Wherever you might fall on the theological spectrum, this is a book worth reading for those who care about the Church and its future.
10 of 11 people found the following review helpful
A well researched and accessible accountMay 29 2008
- Published on Amazon.com
This well-researched and entertaining account of Reformed theology's increasing popularity among young Christians began as a Christianity Today cover story a couple years ago. With a degree in journalism, Hansen is now editor-at-large for Christianity Today and is pursuing an M.Div. at Trinity Evangelical Divinity School in Deerfield, IL.
Hansen documents the impact of several vibrant ministries that, while having significant theological differences with one another, answer with one voice on the question, "Who does what in salvation?" These ministries all contend that humans contribute no more to their second birth than they do to their first. Just as the cry of a newborn infant is evidence of new life (rather than the cause of that life), so faith in Christ is a response to the new (spiritual) life (re-)created by God the Holy Spirit (e.g., Eph. 2:1-10). Regeneration precedes faith. We love God because He first loved us. We choose Christ because God first chose us. While Hansen spends some time unpacking the "five points of Calvinism," his book is by no means polemical. Rather, through interviewing a host of rising leaders (and a fair share of regulars), he lets them explain the emotional appeal and biblical/intellectual consistency of the doctrines of grace.
Chapter one is entitled, "Born Again Again". It introduces us to the theme of the book; namely, that there seems to be a confluence of factors drawing significant numbers of young Christians to embracing at the least the basics of Reformed theology. For example, Joshua Harris is quoted as saying: "I do wonder if some of the appeal [of Calvinism] and the trend isn't a reaction to the watered down vision of God that's been portrayed in the evangelical seeker-oriented churches." The chapter includes Hansen's coverage of the 2007 Passion Conference, and particularly John Piper's presence at that 18,000+ student event. Hansen also describes his own journey toward Reformed theology.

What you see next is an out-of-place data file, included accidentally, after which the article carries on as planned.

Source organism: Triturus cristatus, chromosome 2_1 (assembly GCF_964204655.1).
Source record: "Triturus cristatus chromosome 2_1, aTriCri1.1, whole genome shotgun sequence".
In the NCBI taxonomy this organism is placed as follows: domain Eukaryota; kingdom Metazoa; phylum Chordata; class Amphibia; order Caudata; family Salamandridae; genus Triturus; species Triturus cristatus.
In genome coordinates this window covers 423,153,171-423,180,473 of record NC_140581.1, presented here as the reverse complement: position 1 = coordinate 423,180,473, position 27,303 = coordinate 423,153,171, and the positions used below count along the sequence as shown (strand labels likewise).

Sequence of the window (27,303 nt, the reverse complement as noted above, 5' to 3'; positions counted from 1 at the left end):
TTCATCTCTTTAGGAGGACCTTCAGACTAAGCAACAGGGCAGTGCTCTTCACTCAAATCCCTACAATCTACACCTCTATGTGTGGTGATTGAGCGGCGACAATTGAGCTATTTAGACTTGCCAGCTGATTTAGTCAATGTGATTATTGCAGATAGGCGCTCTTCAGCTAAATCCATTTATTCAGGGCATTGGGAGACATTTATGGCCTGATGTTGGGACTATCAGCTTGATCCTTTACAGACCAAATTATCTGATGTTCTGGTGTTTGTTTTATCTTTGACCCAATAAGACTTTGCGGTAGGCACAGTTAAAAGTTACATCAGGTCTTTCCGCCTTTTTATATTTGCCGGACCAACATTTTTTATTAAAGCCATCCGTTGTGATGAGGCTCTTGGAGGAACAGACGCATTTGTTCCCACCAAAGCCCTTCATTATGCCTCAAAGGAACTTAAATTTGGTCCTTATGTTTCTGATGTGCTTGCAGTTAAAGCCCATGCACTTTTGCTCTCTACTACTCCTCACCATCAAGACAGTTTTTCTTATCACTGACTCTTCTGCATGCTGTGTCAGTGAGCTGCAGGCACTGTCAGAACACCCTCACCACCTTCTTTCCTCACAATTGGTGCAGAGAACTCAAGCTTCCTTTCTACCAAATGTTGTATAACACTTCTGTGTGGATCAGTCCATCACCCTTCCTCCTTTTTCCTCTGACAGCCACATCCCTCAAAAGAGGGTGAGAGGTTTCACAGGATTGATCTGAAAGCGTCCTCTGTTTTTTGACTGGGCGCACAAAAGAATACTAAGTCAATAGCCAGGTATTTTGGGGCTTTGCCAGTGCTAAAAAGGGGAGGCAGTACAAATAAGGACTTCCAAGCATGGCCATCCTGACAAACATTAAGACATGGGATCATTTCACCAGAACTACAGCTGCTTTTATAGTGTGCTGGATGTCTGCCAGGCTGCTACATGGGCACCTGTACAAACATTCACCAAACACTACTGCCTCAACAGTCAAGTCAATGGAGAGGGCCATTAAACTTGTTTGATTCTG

Chapter 2 focuses more fully on the impact of John Piper and Bethlehem Baptist Church. I appreciated this chapter because Piper was instrumental in my own embrace of Calvinism in my early twenties. Also, I spent three years at Bethlehem, and it was during that time that Hansen visited, so I know a lot of the people he was talking to.
Chapter 3 shifts east to Yale University and an investigation of Jonathan Edwards, a man whose popularity is also increasing, as exemplified by the establishment of the Jonathan Edwards Center. Their ambition is to make all of Edwards' writing available in digital form (about 100,000 pages).
Chapter 4 shifts south to the Southern Baptist Theological Seminary (SBTS), where the conservative resurgence has been quite friendly to Calvinism. Hansen gives a good historical sketch of the SBC with respect to Calvinism and includes a few student and faculty interviews (For a more extensive treatment, see By His Grace and For His Glory by Tom Nettles). Nearly one of every three SBTS graduates from 1998-2004 professes Calvinism. Hansen also discusses the Founders Movement and graciously interviews leading pastors who are quite uncomfortable with Calvinism's popularity. I was intrigued to learn that some have feared that disagreement on Calvinism has the potential to split the SBC.
Chapter 5 and 6 focus on Sovereign Grace Ministries and their ministry to (primarily younger) singles, New Attitude. With 70 or so churches in the United States and almost 10 around the world, the movement led by C.J. Mahaney has been tremendously significant. Chapter 7 then shifts to the west coast and Mark Driscoll, Mars Hill Church, and the Acts 29 church-planting network. What was so interesting is that until a few years ago, Driscoll and Mahaney didn't even know each other.
The book also includes some interesting tid-bits on the Reformed blogosphere --- Hansen even gives away the visitor statistics on Tim Challies' blog. You'll have to read the book to find out. All in all, a great read. One that won't tax you too much mentally, and yet will inform you of recent developments all over the country. If (like me) you've been impacted by this movement, prepare to be encouraged.